Mask warrants for Alaska fishing fleet undermine confidence in safety rules
As the Alaskan fishing fleet prepares for this year’s season, it is forced to pack more than usual nets, rain gear, and enough food to feed a small army. This year, like last year, Alaskan fishermen are all required to pack – and wear – masks.
Federal Centers for Disease Control and Prevention and the Coast Guard are building on federal mandates for wearing masks on public transport, saying crew on fishing boats must wear masks, despite concerns from many levels .
Last winter, stories of COVID-19 outbreaks on large factory trawlers crossing remote areas of Alaska raised concerns. In at least one case, people aboard these boats arrived ashore and visited local bars in direct violation of their quarantine requirements, quarantining dozens.
Such cases claim that the tight quarters of a fishing vessel, regardless of its size, are the perfect environment for the transmission of COVID-19. People work, eat and sleep together in close and prolonged contact with each other. Even the extreme quarantine requirements imposed by some processing ships last year did not prevent the virus from seeping into the crew and spreading once it did.
But while vessels with larger populations on board, such as ferries, could be a high-risk environment and could be seen as possible sources of super-spreaders, Alaska’s small fishing vessels like those that constitute the majority of the Alaskan fishing fleet with four or five people on board is a different story.
The idea of wearing a mask 24/7 on a fishing boat is exactly the kind of reality-blind mandate that undermines public confidence in federal regulators. As US Senator Lisa Murkowski pointed out during a recent Senate hearing, the rule is not only ridiculous, it could well cause damage.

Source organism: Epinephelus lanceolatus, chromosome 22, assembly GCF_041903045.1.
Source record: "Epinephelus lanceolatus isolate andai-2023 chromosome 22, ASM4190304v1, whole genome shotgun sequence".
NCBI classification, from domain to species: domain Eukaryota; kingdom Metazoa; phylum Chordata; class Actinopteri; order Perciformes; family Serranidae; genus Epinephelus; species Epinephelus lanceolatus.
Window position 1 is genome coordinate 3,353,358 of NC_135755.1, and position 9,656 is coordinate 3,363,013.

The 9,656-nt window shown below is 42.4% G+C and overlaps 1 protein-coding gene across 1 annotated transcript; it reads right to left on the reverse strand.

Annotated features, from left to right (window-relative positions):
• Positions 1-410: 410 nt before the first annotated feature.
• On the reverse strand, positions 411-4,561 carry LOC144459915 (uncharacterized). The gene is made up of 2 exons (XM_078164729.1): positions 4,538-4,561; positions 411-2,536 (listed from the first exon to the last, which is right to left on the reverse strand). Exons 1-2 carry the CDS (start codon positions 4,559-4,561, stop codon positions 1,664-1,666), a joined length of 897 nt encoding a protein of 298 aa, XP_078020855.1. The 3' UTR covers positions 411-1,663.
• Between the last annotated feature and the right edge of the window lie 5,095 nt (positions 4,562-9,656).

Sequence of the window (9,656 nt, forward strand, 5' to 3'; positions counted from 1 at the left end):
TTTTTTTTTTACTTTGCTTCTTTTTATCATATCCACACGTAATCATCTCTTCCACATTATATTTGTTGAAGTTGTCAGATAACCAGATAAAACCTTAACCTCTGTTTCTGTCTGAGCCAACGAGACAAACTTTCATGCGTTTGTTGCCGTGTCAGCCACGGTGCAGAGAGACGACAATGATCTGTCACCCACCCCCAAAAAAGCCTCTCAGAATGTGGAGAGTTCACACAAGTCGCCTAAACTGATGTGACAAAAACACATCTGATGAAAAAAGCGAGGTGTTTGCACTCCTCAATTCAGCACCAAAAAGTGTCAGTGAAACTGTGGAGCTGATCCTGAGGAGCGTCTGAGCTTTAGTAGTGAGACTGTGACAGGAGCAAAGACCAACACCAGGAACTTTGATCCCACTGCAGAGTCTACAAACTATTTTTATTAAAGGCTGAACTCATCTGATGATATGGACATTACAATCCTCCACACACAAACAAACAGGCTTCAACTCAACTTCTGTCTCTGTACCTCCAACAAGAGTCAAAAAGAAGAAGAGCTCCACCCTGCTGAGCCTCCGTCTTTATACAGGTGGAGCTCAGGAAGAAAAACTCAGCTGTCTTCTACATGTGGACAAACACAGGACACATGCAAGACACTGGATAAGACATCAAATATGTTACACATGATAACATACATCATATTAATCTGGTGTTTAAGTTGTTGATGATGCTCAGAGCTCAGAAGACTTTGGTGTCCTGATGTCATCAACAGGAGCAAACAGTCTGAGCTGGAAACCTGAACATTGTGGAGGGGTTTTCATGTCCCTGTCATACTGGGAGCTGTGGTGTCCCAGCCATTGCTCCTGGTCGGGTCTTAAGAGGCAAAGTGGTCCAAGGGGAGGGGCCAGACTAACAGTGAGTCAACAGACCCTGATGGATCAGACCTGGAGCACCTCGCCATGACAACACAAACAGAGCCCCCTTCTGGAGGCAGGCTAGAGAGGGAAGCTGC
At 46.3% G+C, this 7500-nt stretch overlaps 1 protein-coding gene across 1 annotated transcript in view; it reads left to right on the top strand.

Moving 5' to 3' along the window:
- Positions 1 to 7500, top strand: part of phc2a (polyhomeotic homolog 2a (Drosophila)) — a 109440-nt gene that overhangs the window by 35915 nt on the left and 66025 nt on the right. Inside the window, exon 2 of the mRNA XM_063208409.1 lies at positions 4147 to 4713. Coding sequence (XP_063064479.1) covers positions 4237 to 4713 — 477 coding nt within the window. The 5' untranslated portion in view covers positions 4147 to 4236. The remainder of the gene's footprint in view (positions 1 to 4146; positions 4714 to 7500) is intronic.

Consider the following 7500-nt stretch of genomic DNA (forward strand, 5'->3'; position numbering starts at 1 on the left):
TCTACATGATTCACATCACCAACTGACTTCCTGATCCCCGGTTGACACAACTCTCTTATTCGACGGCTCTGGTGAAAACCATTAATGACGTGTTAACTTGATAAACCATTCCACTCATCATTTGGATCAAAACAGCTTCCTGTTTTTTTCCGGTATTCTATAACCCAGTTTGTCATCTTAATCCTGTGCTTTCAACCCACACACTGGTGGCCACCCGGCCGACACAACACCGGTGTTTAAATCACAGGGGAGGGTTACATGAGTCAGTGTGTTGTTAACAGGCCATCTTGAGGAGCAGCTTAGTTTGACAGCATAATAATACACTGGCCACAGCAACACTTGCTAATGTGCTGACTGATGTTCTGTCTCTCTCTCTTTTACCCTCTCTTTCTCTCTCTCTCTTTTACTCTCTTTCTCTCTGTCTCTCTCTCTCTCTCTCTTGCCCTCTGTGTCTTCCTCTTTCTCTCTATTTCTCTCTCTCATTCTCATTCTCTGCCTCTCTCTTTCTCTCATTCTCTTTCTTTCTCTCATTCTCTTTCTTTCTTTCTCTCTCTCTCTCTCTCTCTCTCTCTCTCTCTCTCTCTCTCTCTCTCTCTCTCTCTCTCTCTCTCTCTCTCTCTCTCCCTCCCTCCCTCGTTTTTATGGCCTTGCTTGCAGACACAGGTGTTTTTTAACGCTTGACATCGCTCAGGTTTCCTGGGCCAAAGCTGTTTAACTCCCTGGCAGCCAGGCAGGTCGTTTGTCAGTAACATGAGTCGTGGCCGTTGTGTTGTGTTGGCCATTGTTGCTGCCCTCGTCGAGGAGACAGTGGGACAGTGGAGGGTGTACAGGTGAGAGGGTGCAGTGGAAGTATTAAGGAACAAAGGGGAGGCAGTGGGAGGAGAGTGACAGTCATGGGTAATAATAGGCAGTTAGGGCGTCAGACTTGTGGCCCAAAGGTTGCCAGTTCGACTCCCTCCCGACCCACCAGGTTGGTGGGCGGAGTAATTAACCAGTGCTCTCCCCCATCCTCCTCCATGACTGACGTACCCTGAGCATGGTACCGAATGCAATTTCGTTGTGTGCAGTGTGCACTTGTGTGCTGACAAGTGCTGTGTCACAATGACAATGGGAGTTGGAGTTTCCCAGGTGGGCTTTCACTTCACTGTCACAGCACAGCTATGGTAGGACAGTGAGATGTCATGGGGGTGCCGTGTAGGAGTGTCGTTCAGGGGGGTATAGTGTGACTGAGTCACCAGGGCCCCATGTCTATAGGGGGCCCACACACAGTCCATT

While commercial fishing, particularly in Alaskan waters, has always involved a number of risks, fishermen generally take these risks very seriously, dressing carefully to ensure there are no loose clothing that could snag or get caught on equipment.
Masks are also not well suited to the often wet weather on the decks of Alaskan fishing boats. The CDC’s own guidelines say not to wear a mask when performing activities that may get your mask wet. Wet masks make it difficult to breathe, according to the federal agency, and may not work as well when wet. Most of the time, there is no dry place on a fishing boat. Even on dry days, ocean spray is a constant factor, as is wet gear arriving on deck. The CDC also says masks aren’t good for high-intensity activities, and if your mask gets wet from sweating, it should be replaced. Requiring fishermen to wear masks at all times, despite the extreme conditions that make masks more dangerous than something that makes the crew safer is contradictory.
More importantly, while wearing a mask in general is essential for the safety of the unvaccinated population, the CDC has reduced recommendations for those who are vaccinated. Many fishing vessels, understanding the potential disaster that could arise if someone on board tested positive in the middle of the season, require proof of vaccination from members of their crew, but the requirements for fishermen who have received the vaccine were not changed.
In general, most anglers obey the US Coast Guard and the laws they enforce. After all, they are the people most likely to come to their aid in an emergency. Anyone involved in this situation knows the reality of the situation, both parties are bound by federal regulations.
While industry-specific interpretations of the CDC guidelines are in the works, they may not come soon enough to help Alaskan fishermen, who are caught in a knot of bureaucracy between doing what they know is realistic. and safe under working conditions, and comply with federal rules. It’s a recipe for disaster no matter how they react. As the nuts and bolts of federal regulation change slowly, in general, this is one of those times when the rules must change, not only to protect Alaskan fishermen, but also to protect the trust between the fishermen. fishermen and those responsible for enforcing safety laws.